Native Son – October, 2007
Pale Blues and Yucca News: Road Trip to San Angelo
“Yuccas are yucky!”
“I hate those pokey plants.”
“Just another cactus …”
These words roll through my mind as I meander through a stand of pale yucca (Yucca pallida) so dense that it’s hard to believe someone isn’t farming them. The sea of rather sophisticated-looking, creamy-white inflorescences rises on slender but sturdy stems to about nose high on me (I’m 6’3″), making taking photos a pleasure instead of a stoopfest. I’m wearing shorts and topsiders, yet the only scratch I’ve received is from the barbed wire fence a few feet behind me. The ground is covered with a mix of little bluestem, Indian blanket, gaura and a smattering of other wildflowers and shortgrass prairie residents – with not a cactus in sight. So much for all of those perceptions of yucca … and I haven’t even left Weatherford yet.
Back through the barbed wire and into my truck for a trip down to San Angelo to attend the Texas Association of Botanic Gardens meeting. TABG is a loose knit group of folks from around the state who come together once a year to share ideas, fellowship, stories, and of course, plants. (I know what you’re thinking … San Angelo ? What grows out in San Angelo? Well, partner, you’re about to find out.)
Since I’m running late (as usual), I decide to hop onto I-20 to save some time. Wrong. A few miles out of town I hit one lane road construction which makes it real easy to decide to take 281 south through Morgan Mill to Stephenville, then take 377 & 67 all the way to San Angelo, with little bump stops at Dublin, Comanche, Brownwood, and the like. The roadside wildflower show is superb all the way down, save for the stretch that runs through dairy cattle country, where wildflowers are considered weeds that might affect the taste of milk, so they keep the pastures pretty much grass only. Heaven knows I love milk, so I decide to view the Holsteins as black & white wildflowers and it all works out.
What amazes me most is that the pale yucca display occasionally thins, but never ends, all the way to San Angelo. Inhabiting thin, rocky prairie soils and limestone outcrops, pale yucca forms a rosette of about 60 pale, bluish-green leaves through which arises annually a stem that supports the showy inflorescence. The flowers are thick and waxy and roughly round to egg-shaped, drooping with the opening of the petals at the bottom, though occasionally one will splay wide open to reveal such lovely details that you’d swear you’re looking at an orchid.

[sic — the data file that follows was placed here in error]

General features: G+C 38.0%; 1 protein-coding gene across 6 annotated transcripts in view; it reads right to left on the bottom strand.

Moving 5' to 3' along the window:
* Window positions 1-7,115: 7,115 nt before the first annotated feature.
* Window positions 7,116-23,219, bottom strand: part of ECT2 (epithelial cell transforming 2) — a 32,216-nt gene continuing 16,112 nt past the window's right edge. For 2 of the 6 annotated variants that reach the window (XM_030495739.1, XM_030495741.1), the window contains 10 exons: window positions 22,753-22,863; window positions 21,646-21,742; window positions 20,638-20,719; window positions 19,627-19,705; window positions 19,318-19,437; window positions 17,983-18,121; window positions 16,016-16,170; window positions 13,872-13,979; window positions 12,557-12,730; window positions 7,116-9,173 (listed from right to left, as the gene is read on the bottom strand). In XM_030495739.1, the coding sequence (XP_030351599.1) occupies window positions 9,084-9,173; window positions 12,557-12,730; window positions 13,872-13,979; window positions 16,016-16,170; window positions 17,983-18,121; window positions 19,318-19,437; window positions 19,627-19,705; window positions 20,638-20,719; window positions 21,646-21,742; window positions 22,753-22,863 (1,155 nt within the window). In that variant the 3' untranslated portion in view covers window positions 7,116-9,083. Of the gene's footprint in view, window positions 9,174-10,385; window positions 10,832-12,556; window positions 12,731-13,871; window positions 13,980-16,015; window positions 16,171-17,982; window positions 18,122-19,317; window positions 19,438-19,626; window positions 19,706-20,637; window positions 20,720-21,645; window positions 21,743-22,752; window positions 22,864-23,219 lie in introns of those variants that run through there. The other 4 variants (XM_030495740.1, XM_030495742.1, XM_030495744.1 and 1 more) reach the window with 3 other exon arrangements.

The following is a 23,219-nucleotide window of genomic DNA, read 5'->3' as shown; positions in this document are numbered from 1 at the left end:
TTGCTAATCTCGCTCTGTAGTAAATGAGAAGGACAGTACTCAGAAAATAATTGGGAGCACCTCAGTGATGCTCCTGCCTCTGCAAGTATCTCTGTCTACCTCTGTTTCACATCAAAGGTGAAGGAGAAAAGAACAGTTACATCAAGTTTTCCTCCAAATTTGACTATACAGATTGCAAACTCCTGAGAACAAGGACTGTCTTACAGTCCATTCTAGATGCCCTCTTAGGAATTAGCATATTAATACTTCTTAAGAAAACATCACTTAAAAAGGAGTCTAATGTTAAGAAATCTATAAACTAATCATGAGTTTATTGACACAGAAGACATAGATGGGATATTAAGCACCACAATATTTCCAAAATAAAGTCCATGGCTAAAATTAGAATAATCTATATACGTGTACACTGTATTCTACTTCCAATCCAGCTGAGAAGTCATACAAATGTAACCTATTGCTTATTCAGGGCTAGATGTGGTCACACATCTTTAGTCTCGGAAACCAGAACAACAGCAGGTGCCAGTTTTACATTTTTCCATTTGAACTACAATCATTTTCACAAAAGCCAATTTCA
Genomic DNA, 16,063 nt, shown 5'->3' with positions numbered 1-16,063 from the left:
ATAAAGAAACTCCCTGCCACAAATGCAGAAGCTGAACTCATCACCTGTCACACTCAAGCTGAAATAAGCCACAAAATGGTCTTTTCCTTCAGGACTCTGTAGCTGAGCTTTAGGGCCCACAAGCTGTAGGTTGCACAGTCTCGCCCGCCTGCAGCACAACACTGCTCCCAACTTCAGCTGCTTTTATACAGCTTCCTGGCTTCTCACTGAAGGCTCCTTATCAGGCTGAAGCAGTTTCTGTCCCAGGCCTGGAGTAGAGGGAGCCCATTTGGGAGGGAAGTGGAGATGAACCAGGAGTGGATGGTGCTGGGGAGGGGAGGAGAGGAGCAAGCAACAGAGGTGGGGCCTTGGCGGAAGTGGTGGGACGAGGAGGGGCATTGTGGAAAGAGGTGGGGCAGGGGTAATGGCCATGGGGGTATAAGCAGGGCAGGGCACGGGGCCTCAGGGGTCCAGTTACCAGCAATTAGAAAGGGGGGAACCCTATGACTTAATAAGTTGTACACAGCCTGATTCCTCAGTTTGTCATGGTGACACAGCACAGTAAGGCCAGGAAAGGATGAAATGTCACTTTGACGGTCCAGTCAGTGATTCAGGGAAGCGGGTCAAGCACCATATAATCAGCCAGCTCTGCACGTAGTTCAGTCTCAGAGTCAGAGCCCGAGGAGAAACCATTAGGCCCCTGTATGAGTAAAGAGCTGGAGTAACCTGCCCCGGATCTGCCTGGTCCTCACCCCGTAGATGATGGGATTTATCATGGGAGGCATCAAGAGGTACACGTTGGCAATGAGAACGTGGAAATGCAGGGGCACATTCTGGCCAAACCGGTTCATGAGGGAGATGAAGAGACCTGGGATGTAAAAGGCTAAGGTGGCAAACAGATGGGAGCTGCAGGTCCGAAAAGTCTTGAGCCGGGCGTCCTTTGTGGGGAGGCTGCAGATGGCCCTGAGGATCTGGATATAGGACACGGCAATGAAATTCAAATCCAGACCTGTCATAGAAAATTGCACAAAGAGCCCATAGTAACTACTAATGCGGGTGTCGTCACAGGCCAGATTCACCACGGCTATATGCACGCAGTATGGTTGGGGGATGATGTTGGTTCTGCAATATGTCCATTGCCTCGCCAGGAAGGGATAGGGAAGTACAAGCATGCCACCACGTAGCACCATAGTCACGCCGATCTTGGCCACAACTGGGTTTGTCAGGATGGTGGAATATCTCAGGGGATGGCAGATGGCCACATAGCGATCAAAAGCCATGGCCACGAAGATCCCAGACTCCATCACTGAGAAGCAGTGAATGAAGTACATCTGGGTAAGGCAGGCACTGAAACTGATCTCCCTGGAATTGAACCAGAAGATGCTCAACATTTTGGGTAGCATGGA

I eventually arrive in San Angelo, a surprisingly pretty town with a great blend of new and old buildings and a four mile Riverwalk skirting the Concho River that is dotted with parks, gardens, and fun stuff like the funkiest saddle-backed art museum you’ve ever seen. As expected, the streets are easy, the pace is West Texas mellow, and the friendliest people in town are to be found around the gardens. (Or at least that’s where I always find them.) I usually don’t go to visitor’s centers, but this one’s easily worth the trip for the lovely stream-laced gardens and the cleanest restrooms in Texas .
The old Fort Concho was pretty cool, and I’m not sure how they arranged twin ground to ground rainbows for my visit, but I appreciate it. Grab any local badge-wearing Master Gardener and they’ll tell you about the best gardens to visit and maybe show you one or two personally. For the coupe de grace, make sure and visit the International Water Lily Collection, a wonderful array of the spectacular flowers that rivals that of the best botanic gardens in the world.
I shared the ride home with Dennis Jones, my good friend who just happens to be the rose gardener over at Fort Worth Botanic Garden. It was wonderful to travel with someone who’s not only a sharp mind, but thinks nothing of stopping every twenty minutes to look at/photograph wildflowers or crazy yard art. One stop, just south of Bluff Dale, proved especially fruitful, as the standing cypress were as good as anyone has ever seen them, and Dennis expounded a bit on his observations that we Texans have evolved in our garden thinking from “conquering the prairie” to living in harmony with environment. Grasses, perennials, natives, adapteds … it’s all part of making your garden a rewarding, pleasurable living space instead of some sort of beast that needs to be beaten into submission every Saturday. Nice to know that pale yucca fits right into this philosophy … and your garden.
For those of you who have not yet ventured out of the urban island for a countryside wildflower tour this year, do it now. You can almost hear Kate Smith singing, “God Bless America” with angels in the background and Ladybird Johnson humming along. Mexican blanket, coreopsis, horsemint, wine cup, gaura, yellow prickly poppy, white milkwort, purple nightshade, and it goes on and on and on … geesh, there’s even some bluebonnets still blooming out near Granbury. This is the year folks, to pack the whole family in the car and rediscover the beauty and grandeur of this great state.
And hey, why not cap the ride with a visit to Chandor Gardens? Call us at 817-613-1700 or go to www.chandorgardens.com for more information.
About the author: Steven L. Chamblee is Chief Horticulturist at Chandor Garden in Weatherford. He is also a contributing editor to Neil Sperry’s GARDENS Magazine, where his writing appears each issue. For more information, visit www.chandorgardens.com.